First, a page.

Some notes from a talk at reboot10: Thomas Vander Wal on Freely Seeping through the walls of the garden
I’m here for obvious reasons: collaboration, knowledge and innovation management (enabled by social software). Besides I travelled to Copenhagen with Thomas this morning, we talked shortly about his planned talk (and he’s a nice chap, too).
– walled gardens inhibit creativity & sharing, yet they create so comfortable environments
– no cross-pollination, no problems of seredipidity and innovation
– people connect on average with 10 people on Twitter (some are not average somehow) – we’re sticking to small groups of people we know
– connections and relationships aren’t commodities and will never be (Luis said something along these lines yesterday in Varese too)
– are we really aiming at freely sharing of information (around and about identity/objects)?
– increased understanding, let everybody in the organization get smarter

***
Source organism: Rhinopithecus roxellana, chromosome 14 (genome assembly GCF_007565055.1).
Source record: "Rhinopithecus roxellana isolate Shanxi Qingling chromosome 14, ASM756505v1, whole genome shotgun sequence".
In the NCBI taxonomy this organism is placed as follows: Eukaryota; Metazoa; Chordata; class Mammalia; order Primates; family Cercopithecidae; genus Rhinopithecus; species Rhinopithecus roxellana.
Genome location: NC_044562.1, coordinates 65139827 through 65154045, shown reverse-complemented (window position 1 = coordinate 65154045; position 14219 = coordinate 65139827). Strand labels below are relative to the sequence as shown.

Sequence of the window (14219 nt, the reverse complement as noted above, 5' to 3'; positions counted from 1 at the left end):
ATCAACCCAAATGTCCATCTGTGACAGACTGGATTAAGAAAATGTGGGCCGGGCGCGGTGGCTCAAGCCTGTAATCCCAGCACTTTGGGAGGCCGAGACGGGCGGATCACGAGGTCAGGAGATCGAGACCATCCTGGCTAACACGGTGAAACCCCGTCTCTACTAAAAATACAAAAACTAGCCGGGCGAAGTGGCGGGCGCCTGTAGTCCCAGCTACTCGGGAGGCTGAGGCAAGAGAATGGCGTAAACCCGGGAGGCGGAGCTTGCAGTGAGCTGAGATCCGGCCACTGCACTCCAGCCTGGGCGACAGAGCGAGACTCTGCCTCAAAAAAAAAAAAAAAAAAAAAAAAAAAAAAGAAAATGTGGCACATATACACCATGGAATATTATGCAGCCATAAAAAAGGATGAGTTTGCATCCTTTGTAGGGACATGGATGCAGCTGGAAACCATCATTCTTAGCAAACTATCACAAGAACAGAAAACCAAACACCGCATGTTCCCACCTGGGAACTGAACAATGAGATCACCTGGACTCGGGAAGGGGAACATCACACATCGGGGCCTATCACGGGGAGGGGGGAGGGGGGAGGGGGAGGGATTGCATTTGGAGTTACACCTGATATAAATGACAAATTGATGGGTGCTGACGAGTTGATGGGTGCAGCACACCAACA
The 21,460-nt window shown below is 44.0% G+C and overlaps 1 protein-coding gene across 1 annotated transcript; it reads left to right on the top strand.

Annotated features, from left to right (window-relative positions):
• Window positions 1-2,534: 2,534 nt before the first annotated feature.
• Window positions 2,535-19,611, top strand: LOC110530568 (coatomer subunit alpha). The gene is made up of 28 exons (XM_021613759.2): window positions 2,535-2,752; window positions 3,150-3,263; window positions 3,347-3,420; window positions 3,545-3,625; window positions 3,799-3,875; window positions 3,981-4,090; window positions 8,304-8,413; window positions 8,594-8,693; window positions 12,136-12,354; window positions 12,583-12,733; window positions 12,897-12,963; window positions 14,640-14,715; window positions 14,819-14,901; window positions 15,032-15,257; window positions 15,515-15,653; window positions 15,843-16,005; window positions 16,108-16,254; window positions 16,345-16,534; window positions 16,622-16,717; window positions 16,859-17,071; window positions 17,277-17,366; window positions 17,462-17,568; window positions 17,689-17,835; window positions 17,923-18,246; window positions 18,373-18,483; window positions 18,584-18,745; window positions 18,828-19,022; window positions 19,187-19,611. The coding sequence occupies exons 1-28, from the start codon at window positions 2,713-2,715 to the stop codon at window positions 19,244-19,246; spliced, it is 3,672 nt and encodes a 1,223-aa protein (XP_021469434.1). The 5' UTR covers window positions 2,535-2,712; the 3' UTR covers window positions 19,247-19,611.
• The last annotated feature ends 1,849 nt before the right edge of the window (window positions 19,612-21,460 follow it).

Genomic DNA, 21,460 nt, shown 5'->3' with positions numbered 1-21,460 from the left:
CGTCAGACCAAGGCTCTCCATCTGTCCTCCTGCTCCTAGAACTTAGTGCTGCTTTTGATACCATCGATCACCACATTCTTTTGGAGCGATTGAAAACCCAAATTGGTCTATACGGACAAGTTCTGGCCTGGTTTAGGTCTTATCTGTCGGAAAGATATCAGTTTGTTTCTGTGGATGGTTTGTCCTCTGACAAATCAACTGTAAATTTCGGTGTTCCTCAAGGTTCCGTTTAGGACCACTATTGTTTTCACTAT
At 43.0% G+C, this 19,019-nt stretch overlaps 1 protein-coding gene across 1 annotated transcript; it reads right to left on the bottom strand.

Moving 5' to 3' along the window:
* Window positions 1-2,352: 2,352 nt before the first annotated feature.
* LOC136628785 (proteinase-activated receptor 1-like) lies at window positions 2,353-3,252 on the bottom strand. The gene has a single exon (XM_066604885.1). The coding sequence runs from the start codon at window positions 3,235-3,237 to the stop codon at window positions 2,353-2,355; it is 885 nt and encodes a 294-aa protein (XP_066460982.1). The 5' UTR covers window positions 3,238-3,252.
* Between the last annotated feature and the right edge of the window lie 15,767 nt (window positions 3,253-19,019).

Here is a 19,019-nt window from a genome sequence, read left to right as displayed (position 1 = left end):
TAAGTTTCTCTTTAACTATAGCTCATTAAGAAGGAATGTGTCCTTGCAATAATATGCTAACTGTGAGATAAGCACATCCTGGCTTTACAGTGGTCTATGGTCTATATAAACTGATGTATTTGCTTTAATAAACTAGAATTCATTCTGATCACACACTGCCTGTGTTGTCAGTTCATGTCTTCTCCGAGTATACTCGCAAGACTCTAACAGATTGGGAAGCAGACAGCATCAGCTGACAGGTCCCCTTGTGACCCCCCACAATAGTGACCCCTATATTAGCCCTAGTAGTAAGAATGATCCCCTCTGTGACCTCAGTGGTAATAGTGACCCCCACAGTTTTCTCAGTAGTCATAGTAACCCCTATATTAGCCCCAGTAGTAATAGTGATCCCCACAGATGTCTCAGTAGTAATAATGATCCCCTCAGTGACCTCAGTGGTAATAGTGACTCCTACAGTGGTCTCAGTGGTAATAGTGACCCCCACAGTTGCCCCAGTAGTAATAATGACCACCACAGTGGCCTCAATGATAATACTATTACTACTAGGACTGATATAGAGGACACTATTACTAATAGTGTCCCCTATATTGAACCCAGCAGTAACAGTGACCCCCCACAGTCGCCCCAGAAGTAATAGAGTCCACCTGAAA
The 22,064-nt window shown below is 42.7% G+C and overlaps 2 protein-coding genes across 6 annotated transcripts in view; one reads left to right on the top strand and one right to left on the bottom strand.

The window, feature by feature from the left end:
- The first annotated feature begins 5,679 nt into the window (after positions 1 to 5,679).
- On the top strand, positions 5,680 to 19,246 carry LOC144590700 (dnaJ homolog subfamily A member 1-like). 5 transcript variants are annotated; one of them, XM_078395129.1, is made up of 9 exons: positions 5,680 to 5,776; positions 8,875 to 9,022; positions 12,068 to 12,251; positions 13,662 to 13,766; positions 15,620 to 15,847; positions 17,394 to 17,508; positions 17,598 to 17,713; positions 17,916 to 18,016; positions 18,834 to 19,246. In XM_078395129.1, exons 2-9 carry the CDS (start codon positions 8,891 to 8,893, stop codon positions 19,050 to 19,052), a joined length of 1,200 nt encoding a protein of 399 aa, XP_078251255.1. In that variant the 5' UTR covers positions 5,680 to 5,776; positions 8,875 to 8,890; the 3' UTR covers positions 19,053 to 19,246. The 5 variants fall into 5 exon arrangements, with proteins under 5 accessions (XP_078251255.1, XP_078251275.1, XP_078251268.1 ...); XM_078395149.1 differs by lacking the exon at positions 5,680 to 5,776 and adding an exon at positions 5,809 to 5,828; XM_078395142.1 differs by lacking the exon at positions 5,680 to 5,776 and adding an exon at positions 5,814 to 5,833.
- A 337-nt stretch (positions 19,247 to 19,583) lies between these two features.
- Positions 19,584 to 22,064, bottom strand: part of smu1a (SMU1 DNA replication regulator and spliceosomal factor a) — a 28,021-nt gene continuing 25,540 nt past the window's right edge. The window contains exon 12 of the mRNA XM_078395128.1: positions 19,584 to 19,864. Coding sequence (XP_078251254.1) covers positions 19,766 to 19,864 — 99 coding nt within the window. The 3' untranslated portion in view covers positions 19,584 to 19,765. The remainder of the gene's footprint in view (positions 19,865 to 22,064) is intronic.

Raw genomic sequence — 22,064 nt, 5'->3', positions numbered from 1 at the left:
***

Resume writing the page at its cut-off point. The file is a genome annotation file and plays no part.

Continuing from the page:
– on the elements of social software (duality of identity and object – presence, actions, sharing, reputation, relationships, conversation, groups, collaboration) and how to build order (I have to ponder this a little bit, I doubt that this is a sequential model, seeing also frog-leaping and some fuzzy, i.e. spirally-/recursive learning and adoption curves powered by feedback and learnings etc.)
– spheres of sociality (personal, selective, collective, mob)
– sharing one by one then sharing with groups (e.g. Dopplr, Ma.gnolia)
And yes, all this plays into
– why social software in the enterprise “doesn’t spread like wildfire” and
– yes, there’s much food for thought in here, some derived consulting and implementation challenges are:
– we need to help in easing the fear in the organization, help people go exploring the neighborhood gardens etc.
– we need to teach and inform on the “dangers and pitfalls” of departmentalized knowledge management systems – rebuilding silos and all – trying to look like a worthwhile solution (drag queens, anyone?) while we need to make the walls permeable. Have hedges but tear down the brick wall … then expand on your garden design endeavours (yes, this in freely linked to the earlier responsive architecture session).